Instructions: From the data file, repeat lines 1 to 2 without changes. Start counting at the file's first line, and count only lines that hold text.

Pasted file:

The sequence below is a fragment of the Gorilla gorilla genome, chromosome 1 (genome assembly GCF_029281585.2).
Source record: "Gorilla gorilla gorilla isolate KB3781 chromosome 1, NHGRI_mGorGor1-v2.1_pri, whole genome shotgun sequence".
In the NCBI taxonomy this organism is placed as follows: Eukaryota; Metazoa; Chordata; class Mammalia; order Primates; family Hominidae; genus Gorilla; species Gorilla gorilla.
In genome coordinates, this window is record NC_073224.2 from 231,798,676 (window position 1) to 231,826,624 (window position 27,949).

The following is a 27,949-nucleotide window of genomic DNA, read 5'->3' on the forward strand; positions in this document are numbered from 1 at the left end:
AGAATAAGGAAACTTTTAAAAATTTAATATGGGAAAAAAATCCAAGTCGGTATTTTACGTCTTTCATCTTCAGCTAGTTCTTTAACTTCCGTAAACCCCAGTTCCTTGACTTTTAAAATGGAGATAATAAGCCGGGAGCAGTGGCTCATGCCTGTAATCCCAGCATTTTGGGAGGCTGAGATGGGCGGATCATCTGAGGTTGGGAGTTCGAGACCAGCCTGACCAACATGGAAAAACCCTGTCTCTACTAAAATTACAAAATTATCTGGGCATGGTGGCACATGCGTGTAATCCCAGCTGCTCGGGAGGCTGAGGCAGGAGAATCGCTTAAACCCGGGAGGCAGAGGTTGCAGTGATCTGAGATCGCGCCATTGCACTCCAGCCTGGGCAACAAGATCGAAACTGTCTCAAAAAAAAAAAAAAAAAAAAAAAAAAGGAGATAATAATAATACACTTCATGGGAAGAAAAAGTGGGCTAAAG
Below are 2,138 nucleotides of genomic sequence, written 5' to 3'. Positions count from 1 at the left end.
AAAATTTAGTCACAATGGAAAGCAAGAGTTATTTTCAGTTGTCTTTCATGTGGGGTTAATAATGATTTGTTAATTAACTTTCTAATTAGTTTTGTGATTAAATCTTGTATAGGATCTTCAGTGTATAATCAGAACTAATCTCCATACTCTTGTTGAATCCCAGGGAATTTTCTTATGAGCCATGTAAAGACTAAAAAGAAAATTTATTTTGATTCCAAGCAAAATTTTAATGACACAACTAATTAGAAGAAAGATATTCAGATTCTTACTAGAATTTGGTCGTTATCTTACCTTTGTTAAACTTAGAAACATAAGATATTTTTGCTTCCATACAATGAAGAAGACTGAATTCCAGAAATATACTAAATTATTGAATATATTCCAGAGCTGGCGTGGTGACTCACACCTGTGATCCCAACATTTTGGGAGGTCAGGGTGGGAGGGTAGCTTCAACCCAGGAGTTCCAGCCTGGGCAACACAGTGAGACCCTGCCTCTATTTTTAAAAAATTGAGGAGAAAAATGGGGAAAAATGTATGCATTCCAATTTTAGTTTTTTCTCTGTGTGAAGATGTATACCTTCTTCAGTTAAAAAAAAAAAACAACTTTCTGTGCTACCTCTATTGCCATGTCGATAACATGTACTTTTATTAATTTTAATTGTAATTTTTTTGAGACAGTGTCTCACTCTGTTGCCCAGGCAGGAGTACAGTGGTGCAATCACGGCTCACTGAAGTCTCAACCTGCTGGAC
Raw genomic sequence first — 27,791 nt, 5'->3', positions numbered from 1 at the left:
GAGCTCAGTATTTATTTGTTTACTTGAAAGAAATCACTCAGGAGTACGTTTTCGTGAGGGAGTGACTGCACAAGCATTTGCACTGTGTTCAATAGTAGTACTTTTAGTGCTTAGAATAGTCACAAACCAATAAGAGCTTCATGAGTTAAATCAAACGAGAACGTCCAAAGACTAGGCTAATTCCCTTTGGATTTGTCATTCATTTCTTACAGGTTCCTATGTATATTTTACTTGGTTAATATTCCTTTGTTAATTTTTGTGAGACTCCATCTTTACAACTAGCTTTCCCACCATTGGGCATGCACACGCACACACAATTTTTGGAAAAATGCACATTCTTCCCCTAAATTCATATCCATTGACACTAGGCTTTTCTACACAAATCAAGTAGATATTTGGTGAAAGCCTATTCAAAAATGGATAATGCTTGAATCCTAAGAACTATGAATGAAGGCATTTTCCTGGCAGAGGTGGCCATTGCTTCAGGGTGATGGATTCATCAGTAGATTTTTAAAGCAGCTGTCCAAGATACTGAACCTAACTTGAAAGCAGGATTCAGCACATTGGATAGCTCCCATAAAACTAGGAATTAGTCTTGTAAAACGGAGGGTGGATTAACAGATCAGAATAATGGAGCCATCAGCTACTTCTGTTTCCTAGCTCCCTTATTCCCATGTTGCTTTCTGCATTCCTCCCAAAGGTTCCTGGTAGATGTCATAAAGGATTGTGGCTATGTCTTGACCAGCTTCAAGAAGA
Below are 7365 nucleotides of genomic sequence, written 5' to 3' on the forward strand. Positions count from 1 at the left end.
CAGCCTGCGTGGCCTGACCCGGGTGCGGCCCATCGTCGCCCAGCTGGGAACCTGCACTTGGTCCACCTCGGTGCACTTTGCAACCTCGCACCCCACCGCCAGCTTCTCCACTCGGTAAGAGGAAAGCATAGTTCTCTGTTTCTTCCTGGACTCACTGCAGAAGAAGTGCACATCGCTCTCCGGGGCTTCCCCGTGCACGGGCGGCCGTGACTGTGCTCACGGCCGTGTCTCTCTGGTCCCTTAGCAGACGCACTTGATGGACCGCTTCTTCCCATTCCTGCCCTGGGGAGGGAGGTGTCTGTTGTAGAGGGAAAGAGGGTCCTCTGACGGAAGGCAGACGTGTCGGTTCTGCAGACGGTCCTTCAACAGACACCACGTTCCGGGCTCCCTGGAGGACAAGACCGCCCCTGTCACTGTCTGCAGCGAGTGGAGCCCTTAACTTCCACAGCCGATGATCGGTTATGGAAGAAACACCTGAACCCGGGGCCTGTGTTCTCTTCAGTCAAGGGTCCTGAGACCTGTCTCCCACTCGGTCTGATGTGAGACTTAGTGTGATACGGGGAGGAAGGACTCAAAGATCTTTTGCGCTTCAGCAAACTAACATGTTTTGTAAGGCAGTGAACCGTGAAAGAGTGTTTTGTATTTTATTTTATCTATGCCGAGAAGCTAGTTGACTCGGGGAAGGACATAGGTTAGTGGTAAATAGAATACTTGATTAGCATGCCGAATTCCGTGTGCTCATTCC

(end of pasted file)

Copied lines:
The sequence below is a fragment of the Gorilla gorilla genome, chromosome 1 (genome assembly GCF_029281585.2).
Source record: "Gorilla gorilla gorilla isolate KB3781 chromosome 1, NHGRI_mGorGor1-v2.1_pri, whole genome shotgun sequence".